[The volume] impressively refutes previously raised objections to social rights, develops the field with a truly universal vision and sense of the socio-philosophical aspects of the subject, and thereby achieves something undeniably important for the theoretical foundations of social rights Eberhard Eichenhofer, University of Jena This book is a sustained attempt to refocus the human rights debate and promote a more accurate picture of the field. It succeeds in this aim...Professor Fredman is to be commended for confronting directly a view of human rights that consistently impedes sensible debate...the book encourages innovation, whether through the courts or in the conversations that drive law, policy and practice forward...As work continues to explore how human rights objectives become credibly and effectively embedded within national traditions and contexts (for the overriding purpose of achieving just political, social and legal outcomes), this book is an impressive and welcome contribution which should generate more informed political and legal debate. Colin Harvey, The Modern Law Review (72)6, 2009 ...a timely and valuable contribution to this growing field...Human Rights Transformed: Positive Rights and Positive Duties addresses difficult questions about courts and human rights with both insight and perception, covering a broad range of comparative experience in doing so. Fredman's book is a substantial contribution to theoretical and legal debates about human rights and social justice. Its subject matter resonates well with topics in law, socio-legal studies, politics and development studies. It is highly recommended. Cathi Albertyn, Public Law 2010
Human rights have traditionally been understood as protecting individual freedom against intrusion by the State. In this book, Sandra Fredman argues that this understanding requires radical revision. Human rights are based on a far richer view of freedom, which goes beyond being let alone, and instead pays attention to individuals' ability to exercise their rights. This view fundamentally shifts the focus of human rights. As well as restraining the State, human rights require the State to act positively to remove barriers and facilitate the exercise of freedom. This in turn breaks down traditional distinctions between civil and political rights and socio-economic rights. Instead, all rights give rise to a range of duties, both negative and positive. However, because positive duties have for so long been regarded as a question of policy or aspiration, little sustained attention has been given to their role in actualising human rights. Drawing on comparative experience from India, South Africa, the European Convention on Human Rights, the European Union, Canada and the UK, this book aims to create a theoretical and applied framework for understanding positive human rights duties.Part I elaborates the values of freedom, equality, and solidarity underpinning a positive approach to human rights duties, and argues that the dichotomy between democracy and human rights is misplaced.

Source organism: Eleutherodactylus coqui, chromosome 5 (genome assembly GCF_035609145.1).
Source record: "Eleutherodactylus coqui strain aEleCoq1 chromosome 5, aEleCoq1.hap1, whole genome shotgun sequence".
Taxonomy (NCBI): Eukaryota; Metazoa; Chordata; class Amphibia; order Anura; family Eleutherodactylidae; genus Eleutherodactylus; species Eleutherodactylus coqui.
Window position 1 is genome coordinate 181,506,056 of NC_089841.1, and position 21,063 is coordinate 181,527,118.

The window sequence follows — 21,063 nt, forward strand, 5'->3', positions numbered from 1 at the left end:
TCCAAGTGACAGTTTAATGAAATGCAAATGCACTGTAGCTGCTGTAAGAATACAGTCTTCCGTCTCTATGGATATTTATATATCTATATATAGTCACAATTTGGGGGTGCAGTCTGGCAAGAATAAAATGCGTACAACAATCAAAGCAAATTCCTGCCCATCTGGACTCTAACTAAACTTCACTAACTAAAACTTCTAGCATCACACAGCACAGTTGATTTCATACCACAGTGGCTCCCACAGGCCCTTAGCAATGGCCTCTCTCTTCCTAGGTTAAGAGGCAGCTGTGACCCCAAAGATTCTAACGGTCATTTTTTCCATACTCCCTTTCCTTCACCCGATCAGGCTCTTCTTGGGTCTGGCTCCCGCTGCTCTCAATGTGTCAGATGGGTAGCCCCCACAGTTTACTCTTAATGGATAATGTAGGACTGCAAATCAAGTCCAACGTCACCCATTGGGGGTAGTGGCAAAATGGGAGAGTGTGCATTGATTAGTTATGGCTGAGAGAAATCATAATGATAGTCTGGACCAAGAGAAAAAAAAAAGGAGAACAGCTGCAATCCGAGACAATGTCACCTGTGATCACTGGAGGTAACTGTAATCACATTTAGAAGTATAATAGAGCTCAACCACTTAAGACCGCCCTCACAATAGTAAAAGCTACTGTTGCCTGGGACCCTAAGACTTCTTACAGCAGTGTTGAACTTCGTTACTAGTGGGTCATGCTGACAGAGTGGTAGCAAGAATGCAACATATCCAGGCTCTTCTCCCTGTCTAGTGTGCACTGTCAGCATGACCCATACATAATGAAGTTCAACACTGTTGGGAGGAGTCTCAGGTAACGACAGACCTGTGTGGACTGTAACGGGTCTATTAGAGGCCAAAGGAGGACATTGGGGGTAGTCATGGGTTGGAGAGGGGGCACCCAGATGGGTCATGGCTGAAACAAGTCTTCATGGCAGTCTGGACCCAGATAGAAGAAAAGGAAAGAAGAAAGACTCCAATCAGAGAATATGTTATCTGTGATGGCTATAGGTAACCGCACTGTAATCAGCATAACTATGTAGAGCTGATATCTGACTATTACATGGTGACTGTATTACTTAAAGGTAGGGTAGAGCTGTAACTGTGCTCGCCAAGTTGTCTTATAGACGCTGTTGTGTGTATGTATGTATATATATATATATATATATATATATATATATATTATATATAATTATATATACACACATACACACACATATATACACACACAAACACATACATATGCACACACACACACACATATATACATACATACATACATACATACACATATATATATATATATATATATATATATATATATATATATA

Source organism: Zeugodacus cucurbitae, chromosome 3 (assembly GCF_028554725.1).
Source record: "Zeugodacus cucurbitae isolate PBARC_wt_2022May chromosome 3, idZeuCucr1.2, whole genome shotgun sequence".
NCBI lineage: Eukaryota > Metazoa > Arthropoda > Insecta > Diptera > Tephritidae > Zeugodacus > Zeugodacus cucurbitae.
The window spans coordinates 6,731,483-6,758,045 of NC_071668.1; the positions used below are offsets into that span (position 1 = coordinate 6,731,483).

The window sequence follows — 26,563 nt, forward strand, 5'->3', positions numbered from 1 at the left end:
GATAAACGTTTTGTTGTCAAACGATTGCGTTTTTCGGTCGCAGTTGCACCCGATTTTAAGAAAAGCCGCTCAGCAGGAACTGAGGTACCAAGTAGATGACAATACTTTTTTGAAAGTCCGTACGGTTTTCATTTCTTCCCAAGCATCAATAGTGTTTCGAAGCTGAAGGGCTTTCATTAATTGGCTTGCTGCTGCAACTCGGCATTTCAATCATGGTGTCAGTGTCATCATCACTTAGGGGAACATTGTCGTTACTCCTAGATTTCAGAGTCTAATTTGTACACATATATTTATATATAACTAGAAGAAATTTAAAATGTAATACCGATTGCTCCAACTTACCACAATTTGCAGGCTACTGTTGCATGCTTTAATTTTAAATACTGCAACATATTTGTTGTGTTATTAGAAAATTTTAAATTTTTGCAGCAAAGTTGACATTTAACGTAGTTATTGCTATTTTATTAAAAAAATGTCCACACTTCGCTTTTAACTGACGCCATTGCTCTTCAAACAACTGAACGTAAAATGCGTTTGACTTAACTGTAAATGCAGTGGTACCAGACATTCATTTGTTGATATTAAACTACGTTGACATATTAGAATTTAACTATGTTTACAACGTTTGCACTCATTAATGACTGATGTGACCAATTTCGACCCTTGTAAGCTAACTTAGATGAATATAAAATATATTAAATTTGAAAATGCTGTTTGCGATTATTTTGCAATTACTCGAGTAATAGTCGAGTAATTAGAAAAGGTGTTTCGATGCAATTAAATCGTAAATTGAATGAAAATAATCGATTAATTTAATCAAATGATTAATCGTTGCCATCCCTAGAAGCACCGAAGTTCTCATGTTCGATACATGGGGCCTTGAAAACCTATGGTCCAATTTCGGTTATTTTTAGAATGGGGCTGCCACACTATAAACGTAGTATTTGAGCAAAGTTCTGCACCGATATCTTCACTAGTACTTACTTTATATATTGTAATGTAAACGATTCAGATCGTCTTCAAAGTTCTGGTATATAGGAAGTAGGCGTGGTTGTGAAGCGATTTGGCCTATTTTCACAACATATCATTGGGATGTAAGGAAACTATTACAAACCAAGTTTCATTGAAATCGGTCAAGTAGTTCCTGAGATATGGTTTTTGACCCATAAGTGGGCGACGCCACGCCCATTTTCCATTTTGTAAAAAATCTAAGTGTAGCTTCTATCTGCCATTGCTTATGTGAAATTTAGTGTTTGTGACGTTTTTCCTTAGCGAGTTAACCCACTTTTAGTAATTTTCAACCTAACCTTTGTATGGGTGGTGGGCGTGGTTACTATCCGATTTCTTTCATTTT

Instead, positive human rights duties should strengthen rather than substitute for democracy, particularly in the face of globalization and privatization. Part II considers justiciability, fashioning a democratic role for the courts based on their potential to stimulate deliberative democracy in the wider environment. Part III applies this framework to key positive duties, particularly substantive equality and positive duties to provide, traditionally associated with the Welfare State or socio-economic rights.